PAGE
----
Highway Safety Infrastructure, Parking and Driver Education
Truck Parking, Safer Infrastructure and Share the Road Education
The highway is the workplace for truckers, and it is important that they have a safe workplace. Past highway bills have made significant improvements in ensuring that state departments of transportation dedicate funds to improving highway safety infrastructure: signage, guard rails, rumble strips, pavement markings, and geometric improvements such as redesigning curves to reduce accidents. There is more that can be done, however, to focus investments in this area on countermeasures that will have a real impact in reducing heavy-duty truck crashes, especially rollovers around curves.
An additional safety infrastructure priority for all truckers is addressing the nationwide shortage of truck parking along our highways. A lack of parking has a direct safety impact on all motorists as truckers are forced to park unsafely along the highway or on interchange ramps. Truckers are also put in the Catch-22 situation of parking in an unsafe location or driving on in the hope of finding parking, putting them at risk of violating federal hours-of-service regulations or driving while tired. Matters are made even worse when shippers and receivers prevent truckers from parking on their property for their rest periods, or when law enforcement evicts truckers from a rest area in the middle of their night’s rest.
MAP-21 included important provisions focused on truck parking – Jason’s Law – that makes truck parking an eligible expense under core federal highway programs and requires the Federal Highway Administration (FHWA) to conduct a survey and evaluation of the adequacy of truck parking in each state. Building on the success of Jason’s Law and MAP-21 is a major priority for truckers across the country.
Finally, more needs to be done to ensure that our passenger car drivers, especially teen drivers, understand the safe way to drive around commercial motor vehicles. Tractor-trailers, heavy-duty trucks, and other CMVs operate differently than even large pickups and SUVs. It is important that while we are focusing on training new tractor-trailer drivers for safe operation that we also place a new emphasis on educating new drivers about how to safely operate around these vehicles before they develop unsafe driving habits. Further, states and the federal government should take steps to partner in conducting a safety campaign focused on educating all drivers about the importance of sharing the road with commercial vehicles, much like the campaigns focusing on reducing drunk and distracted driving.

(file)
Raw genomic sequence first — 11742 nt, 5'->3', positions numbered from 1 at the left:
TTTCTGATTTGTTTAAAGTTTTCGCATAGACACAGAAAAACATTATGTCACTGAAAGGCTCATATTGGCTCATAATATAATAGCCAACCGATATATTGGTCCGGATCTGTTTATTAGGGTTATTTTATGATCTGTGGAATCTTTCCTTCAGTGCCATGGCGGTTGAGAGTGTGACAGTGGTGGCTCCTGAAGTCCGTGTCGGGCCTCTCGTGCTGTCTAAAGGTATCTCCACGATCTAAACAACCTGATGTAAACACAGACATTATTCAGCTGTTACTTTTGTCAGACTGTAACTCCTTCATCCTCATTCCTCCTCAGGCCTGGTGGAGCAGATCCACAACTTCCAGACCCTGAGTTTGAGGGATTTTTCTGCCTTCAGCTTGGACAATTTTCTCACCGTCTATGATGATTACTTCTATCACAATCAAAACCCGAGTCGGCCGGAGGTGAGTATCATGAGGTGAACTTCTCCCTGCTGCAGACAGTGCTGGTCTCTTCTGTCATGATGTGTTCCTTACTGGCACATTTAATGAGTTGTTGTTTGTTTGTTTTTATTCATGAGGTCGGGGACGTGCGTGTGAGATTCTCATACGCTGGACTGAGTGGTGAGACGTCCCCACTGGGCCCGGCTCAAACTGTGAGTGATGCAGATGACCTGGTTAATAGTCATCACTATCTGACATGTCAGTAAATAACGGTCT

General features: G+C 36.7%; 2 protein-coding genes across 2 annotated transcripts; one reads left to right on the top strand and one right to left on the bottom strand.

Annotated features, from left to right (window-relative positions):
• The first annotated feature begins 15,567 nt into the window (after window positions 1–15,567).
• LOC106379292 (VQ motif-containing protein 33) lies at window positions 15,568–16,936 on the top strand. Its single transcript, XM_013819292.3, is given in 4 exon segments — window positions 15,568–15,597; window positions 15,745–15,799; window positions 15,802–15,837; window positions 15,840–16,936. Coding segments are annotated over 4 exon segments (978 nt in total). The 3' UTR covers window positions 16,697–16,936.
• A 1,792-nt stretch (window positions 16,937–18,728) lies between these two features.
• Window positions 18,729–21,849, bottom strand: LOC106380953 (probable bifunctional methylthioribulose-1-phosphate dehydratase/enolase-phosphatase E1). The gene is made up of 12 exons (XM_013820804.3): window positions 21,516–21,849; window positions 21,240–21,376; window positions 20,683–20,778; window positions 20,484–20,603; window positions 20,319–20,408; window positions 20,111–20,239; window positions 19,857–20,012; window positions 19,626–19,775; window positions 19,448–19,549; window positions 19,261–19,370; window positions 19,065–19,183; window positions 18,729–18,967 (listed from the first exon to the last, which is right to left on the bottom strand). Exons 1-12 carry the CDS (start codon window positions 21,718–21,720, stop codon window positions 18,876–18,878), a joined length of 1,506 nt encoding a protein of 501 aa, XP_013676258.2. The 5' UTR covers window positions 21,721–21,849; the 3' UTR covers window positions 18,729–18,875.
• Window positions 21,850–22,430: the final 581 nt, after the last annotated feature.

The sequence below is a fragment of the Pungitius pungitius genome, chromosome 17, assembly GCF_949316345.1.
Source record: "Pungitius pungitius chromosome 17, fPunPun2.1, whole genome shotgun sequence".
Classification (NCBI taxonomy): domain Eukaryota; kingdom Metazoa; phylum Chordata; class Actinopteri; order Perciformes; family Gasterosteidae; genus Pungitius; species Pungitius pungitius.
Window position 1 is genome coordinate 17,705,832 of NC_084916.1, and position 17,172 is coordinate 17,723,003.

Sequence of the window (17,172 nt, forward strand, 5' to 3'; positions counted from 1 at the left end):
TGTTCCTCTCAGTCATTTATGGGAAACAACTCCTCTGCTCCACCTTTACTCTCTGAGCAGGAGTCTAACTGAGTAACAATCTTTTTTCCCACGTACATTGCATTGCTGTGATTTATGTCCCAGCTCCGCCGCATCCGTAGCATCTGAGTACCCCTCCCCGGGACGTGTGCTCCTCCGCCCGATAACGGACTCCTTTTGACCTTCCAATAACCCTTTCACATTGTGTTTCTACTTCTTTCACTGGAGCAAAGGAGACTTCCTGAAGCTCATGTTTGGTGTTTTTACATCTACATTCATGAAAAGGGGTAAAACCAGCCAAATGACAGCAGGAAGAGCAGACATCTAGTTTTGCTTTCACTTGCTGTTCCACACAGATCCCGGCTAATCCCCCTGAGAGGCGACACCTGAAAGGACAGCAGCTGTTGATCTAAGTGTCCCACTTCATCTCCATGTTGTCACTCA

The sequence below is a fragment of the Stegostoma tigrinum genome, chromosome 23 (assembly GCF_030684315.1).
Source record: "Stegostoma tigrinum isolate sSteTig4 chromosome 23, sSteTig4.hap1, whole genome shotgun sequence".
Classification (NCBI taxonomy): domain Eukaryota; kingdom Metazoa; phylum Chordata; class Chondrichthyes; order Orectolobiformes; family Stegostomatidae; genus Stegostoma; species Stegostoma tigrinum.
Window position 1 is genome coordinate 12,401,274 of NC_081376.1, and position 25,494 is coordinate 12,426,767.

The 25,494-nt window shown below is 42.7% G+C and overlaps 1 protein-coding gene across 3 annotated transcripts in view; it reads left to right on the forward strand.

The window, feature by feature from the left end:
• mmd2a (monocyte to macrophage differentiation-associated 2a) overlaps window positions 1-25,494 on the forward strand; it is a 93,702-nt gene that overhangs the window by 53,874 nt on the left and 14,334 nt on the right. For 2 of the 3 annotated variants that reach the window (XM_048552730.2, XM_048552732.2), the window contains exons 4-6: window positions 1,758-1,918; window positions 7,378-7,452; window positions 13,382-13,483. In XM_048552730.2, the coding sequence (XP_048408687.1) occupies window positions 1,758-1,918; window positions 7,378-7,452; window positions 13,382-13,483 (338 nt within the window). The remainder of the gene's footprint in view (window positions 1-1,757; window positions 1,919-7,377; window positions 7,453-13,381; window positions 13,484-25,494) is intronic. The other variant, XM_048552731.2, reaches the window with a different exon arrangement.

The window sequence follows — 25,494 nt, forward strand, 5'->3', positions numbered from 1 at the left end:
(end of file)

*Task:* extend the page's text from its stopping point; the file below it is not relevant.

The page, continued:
Truck Parking: Building on Jason’s Law
MAP-21 included the passage of Jason’s Law, which sets up broad funding eligibility for truck parking improvements and new facilities.
To ensure that state DOTs are making the necessary investments in truck parking to address highway safety challenges, truck parking availability should be added as a performance measure that will guide state investment of federal highway dollars.
Local transportation planning organizations and state DOTs should be a focus of education and outreach efforts to ensure they recognize the benefits of truck parking on safety, congestion, and the environment.
Dollars should be prioritized for cost-effective methods to increase truck parking capacity versus deploying technology to monitor parking conditions and inform drivers.
State DOTs should increase their work with private truck stop operators to increase parking availability at existing truck stops.
Other private sector partners, including owners of distribution centers and factories, should be partnered with whenever possible, and local governments should examine ordinances requiring adequate truck parking at these facilities in the same way they require adequate employee and visitor parking especially before tax incentives or other public benefits are provided to site developers.
The DOT and state and local transportation officials should also take steps to ensure that truck parking is an eligible expense under the Projects of National & Regional Significance Program from MAP-21.
Safer Infrastructure to Reduce Heavy-Duty Truck Accidents
The Highway Safety Improvement Program is the chief program for funding safety infrastructure like signs and guardrails, but this program does not have any focus on heavy-duty truck accidents.
Develop language that would require states to focus attention on using these tools to reduce heavy-duty truck accidents if accident rates rise.
FHWA and state DOTs should place special attention on heavy-duty truck accidents on “high risk rural roads,” including those seeing increased truck traffic due to domestic energy production.
Educating Teen Drivers and All Passenger Car Drivers about Sharing the Road with CMVs
NHTSA, FMCSA, CVSA, state motor vehicle administrators, truck drivers and other stakeholders should come together to develop a model curriculum for teaching new drivers about how to drive safely with heavy-duty trucks and ensure greater focus on sharing the road as part of driver training and testing.
Develop a new NHTSA effort to conduct “share the road” driver education campaign through advertisements and other safety efforts similar to those used to combat drunk drivers and distracted driving.
These efforts should engage the truck driver community to help spread the message, including working through existing efforts like Trucker Buddy International and other opportunities where truckers speak about the importance of safe driving.